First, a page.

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Alternative Doffing Strategies to Prevent Healthcare Worker Self-Contamination When Using Personal Protective Equipment (PPE)

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ClinicalTrials.gov Identifier: NCT03192553
Recruitment Status : Completed
First Posted : June 20, 2017
Last Update Posted : March 6, 2018
Sponsor:
Information provided by (Responsible Party):
Virginia Commonwealth University

Tracking Information
First Submitted Date  ICMJE May 26, 2017
First Posted Date  ICMJE June 20, 2017
Last Update Posted Date March 6, 2018
Actual Study Start Date  ICMJE July 1, 2017
Actual Primary Completion Date December 29, 2017   (Final data collection date for primary outcome measure)
Current Primary Outcome Measures  ICMJE
 (submitted: June 16, 2017)
Self-contamination rate [ Time Frame: Assessed immediately after each post-doffing simulation - self-contamination will be documented during the simulation appointment, immediately following doffing, by visual assessment ]
Measure of frequency of contamination by body site for each doffing procedure via visual assessment
Original Primary Outcome Measures  ICMJE Same as current
Change History Complete list of historical versions of study NCT03192553 on ClinicalTrials.gov Archive Site
Current Secondary Outcome Measures  ICMJE
 (submitted: June 16, 2017)
Acceptability of doffing procedure to healthcare workers [ Time Frame: Assessed immediately after each post-doffing simulation - the questionnaire will be administered before the participant leaves the simulation appointment ]
Aspects of acceptability such as ease, comfort, and efficacy measured by Likert Scale Staff Questionnaire (1=strongly disagree, 5=strongly agree
Original Secondary Outcome Measures  ICMJE Same as current
Current Other Pre-specified Outcome Measures Not Provided
Original Other Pre-specified Outcome Measures Not Provided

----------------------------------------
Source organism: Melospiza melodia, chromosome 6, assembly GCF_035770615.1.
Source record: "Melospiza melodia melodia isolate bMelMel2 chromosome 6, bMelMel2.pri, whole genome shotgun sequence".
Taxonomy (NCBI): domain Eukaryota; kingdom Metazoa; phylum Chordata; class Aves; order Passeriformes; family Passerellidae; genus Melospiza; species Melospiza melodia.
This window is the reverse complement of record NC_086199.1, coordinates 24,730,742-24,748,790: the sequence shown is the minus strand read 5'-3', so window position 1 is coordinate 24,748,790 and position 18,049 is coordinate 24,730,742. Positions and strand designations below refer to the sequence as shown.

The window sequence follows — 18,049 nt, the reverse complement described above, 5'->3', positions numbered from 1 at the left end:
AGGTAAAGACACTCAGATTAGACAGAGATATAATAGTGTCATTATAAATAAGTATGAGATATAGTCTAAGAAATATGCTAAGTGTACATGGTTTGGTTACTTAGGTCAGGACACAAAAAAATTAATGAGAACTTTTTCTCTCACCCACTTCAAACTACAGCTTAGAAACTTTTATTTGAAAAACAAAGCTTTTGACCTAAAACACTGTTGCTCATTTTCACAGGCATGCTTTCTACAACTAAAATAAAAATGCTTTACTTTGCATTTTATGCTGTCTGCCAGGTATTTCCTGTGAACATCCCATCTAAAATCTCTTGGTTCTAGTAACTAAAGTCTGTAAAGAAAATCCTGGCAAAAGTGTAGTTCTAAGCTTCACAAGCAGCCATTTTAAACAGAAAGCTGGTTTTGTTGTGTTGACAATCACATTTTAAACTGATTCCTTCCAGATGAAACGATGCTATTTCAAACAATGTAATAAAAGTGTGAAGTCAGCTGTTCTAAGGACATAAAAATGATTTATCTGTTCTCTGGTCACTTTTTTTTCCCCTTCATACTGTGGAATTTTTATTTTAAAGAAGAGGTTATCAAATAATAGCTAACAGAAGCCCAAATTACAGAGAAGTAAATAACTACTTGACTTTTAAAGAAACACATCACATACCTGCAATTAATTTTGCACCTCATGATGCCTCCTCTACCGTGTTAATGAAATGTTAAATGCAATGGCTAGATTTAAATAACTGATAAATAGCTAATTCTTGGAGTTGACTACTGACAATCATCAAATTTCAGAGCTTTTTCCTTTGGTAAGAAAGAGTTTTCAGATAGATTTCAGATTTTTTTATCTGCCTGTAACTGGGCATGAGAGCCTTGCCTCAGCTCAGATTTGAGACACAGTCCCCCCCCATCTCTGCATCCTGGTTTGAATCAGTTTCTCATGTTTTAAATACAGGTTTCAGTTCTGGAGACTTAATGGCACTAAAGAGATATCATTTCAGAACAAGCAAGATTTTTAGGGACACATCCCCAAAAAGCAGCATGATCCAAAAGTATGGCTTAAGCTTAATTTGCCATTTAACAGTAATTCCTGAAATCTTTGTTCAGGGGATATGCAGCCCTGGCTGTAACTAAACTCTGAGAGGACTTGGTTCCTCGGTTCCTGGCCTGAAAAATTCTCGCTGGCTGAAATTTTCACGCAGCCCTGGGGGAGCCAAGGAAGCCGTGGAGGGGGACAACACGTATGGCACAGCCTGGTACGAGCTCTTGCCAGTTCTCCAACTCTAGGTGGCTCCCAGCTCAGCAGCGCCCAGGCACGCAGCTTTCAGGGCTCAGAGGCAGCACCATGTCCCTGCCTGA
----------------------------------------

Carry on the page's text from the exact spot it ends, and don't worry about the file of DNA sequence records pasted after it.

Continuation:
Descriptive Information
Brief Title  ICMJE Alternative Doffing Strategies to Prevent Healthcare Worker Self-Contamination When Using Personal Protective Equipment (PPE)
Official Title  ICMJE Alternative Doffing Strategies to Prevent Healthcare Worker Self-Contamination When Using Personal Protective Equipment (PPE)
Brief Summary Alternative doffing strategies may help prevent self-contamination of staff members when using PPE. The study aims to determine which among the suggested methods in the literature that have been proposed as alternatives to the traditional CDC recommended doffing protocol, would be most beneficial to reduce healthcare worker self-contamination.
Detailed Description A randomized controlled trial of doffing procedures will be conducted by healthcare worker volunteers who participate in direct patient care. However, doffing simulations will be conducted outside of patient care areas and will not involve patients. Staff participants PPE techniques will be evaluated in the controlled environment of the simulation center of the Unique Pathogens Unit. The comparison groups will be the Centers for Disease Control (CDC) procedure with the addition of a second layer of gloves (double gloving procedure), the CDC procedure with additional hand hygiene performed on gloves at key steps (intensified hand hygiene procedure), and the one-step roll off of gown and gloves (one-step procedure), with the CDC procedure as the control. Participants will be assigned to a doffing protocol chronologically starting with the double glove and ending with the control until 100 volunteers have participated. Additional PPE such as masks and goggles will be removed as part of each of the four protocols. Healthcare workers will receive a demonstration of the donning/doffing from the study coordinator, and perform a practice donn/doff prior to the observed simulation. Only one volunteer with participate in each simulation session. Glogerm (TM) will be applied to PPE in a thin stripe and smoothed to evenly with gloved hands to cover arms, trunk, and gown hem. S. epidermidis will be applied using colonies diluted in solution and spread over gloves, arms, trunk, hem with a swab.
Study Type  ICMJE Interventional